Madison Eklund Completes 2,400km Solo Kayak

Madison Eklund has successfully kayaked from Minnesota to Hudson Bay.

She began the 2,400km paddle on May 7 from Fort Snelling, at the junction of the Mississippi and Minnesota Rivers. Eklund took the Minnesota River, then paddled a chin of lakes to the Red River. She followed this across the Canadian border and continued north through Manitoba. Finally, after four and a half months, she arrived at Hudson Bay on September 24.

During the final part of her journey, she confronted the Hayes River and its 45 sets of rapids. Though an experienced sea kayaker, she did not have extensive whitewater experience. She portaged the worst ones but paddled others.

Eklund told the Grand Forks Herald, “Once I got there, it really wasn’t as bad as I thought it would be…Most of [the rapids] had a very logical spot where there was a portage.”

A map showing the route

Photo: expedition_alpine/Facebook


Her biggest challenge turned out to be not rapids, but spending much of the four months alone. She enjoyed the people contact. Early on, when spring floods forced her off the water, a family took her in for two weeks. Other locals offered her a bed for the night. Occasionally she camped near well-wishers. Looking back, she said that talking to people along the river was the highlight of her trip.

“You learn so much more about the local area, the history, and the environment,” she said. “You don’t have that context if you always stay on the river and never talk to anybody.”

A view of the river whilst paddling

Photo: expedition_alpine/Facebook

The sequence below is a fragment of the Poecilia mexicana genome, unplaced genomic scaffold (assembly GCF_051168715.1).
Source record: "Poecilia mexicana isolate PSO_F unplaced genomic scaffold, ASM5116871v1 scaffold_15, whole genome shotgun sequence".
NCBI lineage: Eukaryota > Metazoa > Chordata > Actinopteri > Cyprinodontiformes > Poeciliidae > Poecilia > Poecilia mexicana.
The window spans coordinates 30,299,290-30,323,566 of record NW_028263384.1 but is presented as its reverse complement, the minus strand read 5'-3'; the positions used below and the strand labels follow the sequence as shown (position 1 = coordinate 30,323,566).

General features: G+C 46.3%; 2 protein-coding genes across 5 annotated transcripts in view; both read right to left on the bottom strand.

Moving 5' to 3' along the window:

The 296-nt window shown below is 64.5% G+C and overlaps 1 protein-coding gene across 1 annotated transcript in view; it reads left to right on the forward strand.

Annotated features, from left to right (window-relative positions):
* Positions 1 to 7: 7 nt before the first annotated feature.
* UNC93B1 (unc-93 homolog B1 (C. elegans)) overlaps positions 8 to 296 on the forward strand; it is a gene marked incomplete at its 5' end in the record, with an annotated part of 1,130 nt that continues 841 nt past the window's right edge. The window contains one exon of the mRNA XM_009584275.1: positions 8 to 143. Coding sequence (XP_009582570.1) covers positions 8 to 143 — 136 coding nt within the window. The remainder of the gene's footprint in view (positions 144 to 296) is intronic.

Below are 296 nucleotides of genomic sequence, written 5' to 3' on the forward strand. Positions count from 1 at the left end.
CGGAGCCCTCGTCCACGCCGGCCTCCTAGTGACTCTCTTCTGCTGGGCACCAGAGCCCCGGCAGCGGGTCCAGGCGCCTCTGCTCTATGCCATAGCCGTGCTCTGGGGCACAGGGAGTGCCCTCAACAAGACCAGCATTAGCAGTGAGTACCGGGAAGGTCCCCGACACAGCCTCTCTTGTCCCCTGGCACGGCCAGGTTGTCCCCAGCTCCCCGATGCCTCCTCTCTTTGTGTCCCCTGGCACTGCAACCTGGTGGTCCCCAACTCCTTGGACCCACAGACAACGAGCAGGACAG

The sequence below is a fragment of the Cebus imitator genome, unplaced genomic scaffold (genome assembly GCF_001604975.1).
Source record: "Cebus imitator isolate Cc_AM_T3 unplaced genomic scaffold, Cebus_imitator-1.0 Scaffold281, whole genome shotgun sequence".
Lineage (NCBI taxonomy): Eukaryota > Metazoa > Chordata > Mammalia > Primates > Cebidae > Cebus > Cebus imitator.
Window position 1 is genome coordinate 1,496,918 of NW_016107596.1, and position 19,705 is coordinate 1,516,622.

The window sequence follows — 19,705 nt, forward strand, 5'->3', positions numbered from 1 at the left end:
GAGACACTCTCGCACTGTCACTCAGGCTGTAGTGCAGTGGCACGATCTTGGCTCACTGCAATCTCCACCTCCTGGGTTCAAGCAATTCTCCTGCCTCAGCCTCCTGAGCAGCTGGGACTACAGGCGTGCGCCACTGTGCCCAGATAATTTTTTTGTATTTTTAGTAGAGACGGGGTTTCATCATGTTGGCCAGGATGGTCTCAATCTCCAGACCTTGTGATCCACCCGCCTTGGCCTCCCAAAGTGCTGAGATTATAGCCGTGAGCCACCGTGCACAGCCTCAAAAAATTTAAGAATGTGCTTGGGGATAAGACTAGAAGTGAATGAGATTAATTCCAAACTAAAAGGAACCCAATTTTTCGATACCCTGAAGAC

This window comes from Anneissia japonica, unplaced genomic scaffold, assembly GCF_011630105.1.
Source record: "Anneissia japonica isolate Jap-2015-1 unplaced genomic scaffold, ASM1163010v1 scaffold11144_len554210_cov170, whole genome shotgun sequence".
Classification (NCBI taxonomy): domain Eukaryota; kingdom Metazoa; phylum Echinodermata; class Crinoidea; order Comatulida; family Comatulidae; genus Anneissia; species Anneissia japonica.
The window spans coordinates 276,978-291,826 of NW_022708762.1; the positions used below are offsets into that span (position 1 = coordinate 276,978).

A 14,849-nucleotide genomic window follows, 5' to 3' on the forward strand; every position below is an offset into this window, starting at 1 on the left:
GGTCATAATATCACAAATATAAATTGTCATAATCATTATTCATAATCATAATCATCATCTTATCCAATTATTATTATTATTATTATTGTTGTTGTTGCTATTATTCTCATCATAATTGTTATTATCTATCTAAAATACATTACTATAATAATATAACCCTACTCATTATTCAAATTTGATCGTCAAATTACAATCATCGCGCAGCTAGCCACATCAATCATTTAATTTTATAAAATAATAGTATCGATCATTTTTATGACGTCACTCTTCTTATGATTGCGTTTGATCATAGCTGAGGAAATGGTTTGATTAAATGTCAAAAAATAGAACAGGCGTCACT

Knowing there was the possibility of meeting both black bears and polar bears along the way, her father tried to convince her to carry a gun, but Eklund refused. Eventually, she agreed to take a flare gun with her. In the end, she didn’t see any bears, wolves, or even caribou. 

Eklund sets up camp on the waters edge

Photo: expedition_alpine/Facebook


Eklund believes that she is the first person to complete the journey alone. A few years ago, she was looking for a long kayak expedition when she heard about two women, Natalie Warren and Ann Raiho, who had kayaked from Minneapolis to Hudson Bay in 2011. Warren later wrote a book about the expedition.

They, in turn, were following the route described in the book Canoeing with the Cree, about the initial journey from Minnesota to Hudson Bay by Walter Port and Eric Sevareid in 1930. In preparation for her trip, Eklund read both books and met with Warren. 

A view of the river whilst paddling

Photo: expedition_alpine/Facebook


The ending turned out to be somewhat anticlimactic. Eklund had pictured herself becoming emotional as she landed at York Factory on the shores of Hudson Bay. Instead, she was in such a hurry to get home for an imminent move across the country from North Dakota to California that she didn’t have time to be emotional.

Would she do this route a second time?

“It was an awesome experience,” she said, “but I have so many other trips I want to do that I don’t think I would dedicate another four months of my life to doing this one again.”

Rebecca McPhee

Rebecca McPhee is a freelance writer for ExplorersWeb.

Rebecca has been writing about open water sports, adventure travel, and marine science for three years. Prior to that, Rebecca worked as an Editorial Assistant at Taylor and Francis, and a Wildlife Officer for ORCA.

Based in the UK Rebecca is a science teacher and volunteers for a number of marine charities. She enjoys open water swimming, hiking, diving, and traveling.